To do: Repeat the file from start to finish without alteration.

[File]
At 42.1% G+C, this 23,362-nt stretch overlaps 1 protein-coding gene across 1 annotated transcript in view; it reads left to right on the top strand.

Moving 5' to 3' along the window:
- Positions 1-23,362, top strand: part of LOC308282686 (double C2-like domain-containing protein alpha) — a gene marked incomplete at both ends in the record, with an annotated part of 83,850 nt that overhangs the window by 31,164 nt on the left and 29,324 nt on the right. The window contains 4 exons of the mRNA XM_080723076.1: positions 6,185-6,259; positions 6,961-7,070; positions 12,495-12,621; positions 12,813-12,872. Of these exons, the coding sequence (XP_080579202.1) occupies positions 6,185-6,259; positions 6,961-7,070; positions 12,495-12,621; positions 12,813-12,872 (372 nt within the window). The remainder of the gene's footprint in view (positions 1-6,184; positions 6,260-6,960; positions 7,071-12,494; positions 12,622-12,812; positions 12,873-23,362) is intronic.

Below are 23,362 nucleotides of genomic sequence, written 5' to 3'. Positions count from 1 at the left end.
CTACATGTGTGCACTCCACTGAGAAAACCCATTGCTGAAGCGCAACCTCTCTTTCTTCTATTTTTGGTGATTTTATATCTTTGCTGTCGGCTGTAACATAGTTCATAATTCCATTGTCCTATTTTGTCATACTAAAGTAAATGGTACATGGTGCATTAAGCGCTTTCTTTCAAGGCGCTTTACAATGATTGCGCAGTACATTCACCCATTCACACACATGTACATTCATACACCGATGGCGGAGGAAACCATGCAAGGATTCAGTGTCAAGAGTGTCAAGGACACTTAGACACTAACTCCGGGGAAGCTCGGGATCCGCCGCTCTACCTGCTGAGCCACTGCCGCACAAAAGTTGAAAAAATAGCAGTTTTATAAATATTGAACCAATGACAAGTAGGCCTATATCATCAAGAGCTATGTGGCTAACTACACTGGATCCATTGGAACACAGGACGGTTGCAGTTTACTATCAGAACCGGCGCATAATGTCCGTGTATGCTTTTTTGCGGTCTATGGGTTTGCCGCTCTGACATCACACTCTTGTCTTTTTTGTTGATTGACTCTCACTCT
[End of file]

At 42.1% G+C, this 23,362-nt stretch overlaps 1 protein-coding gene across 1 annotated transcript in view; it reads left to right on the top strand.

Moving 5' to 3' along the window:
- Positions 1-23,362, top strand: part of LOC308282686 (double C2-like domain-containing protein alpha) — a gene marked incomplete at both ends in the record, with an annotated part of 83,850 nt that overhangs the window by 31,164 nt on the left and 29,324 nt on the right. The window contains 4 exons of the mRNA XM_080723076.1: positions 6,185-6,259; positions 6,961-7,070; positions 12,495-12,621; positions 12,813-12,872. Of these exons, the coding sequence (XP_080579202.1) occupies positions 6,185-6,259; positions 6,961-7,070; positions 12,495-12,621; positions 12,813-12,872 (372 nt within the window). The remainder of the gene's footprint in view (positions 1-6,184; positions 6,260-6,960; positions 7,071-12,494; positions 12,622-12,812; positions 12,873-23,362) is intronic.

Below are 23,362 nucleotides of genomic sequence, written 5' to 3'. Positions count from 1 at the left end.
CTACATGTGTGCACTCCACTGAGAAAACCCATTGCTGAAGCGCAACCTCTCTTTCTTCTATTTTTGGTGATTTTATATCTTTGCTGTCGGCTGTAACATAGTTCATAATTCCATTGTCCTATTTTGTCATACTAAAGTAAATGGTACATGGTGCATTAAGCGCTTTCTTTCAAGGCGCTTTACAATGATTGCGCAGTACATTCACCCATTCACACACATGTACATTCATACACCGATGGCGGAGGAAACCATGCAAGGATTCAGTGTCAAGAGTGTCAAGGACACTTAGACACTAACTCCGGGGAAGCTCGGGATCCGCCGCTCTACCTGCTGAGCCACTGCCGCACAAAAGTTGAAAAAATAGCAGTTTTATAAATATTGAACCAATGACAAGTAGGCCTATATCATCAAGAGCTATGTGGCTAACTACACTGGATCCATTGGAACACAGGACGGTTGCAGTTTACTATCAGAACCGGCGCATAATGTCCGTGTATGCTTTTTTGCGGTCTATGGGTTTGCCGCTCTGACATCACACTCTTGTCTTTTTTGTTGATTGACTCTCACTCT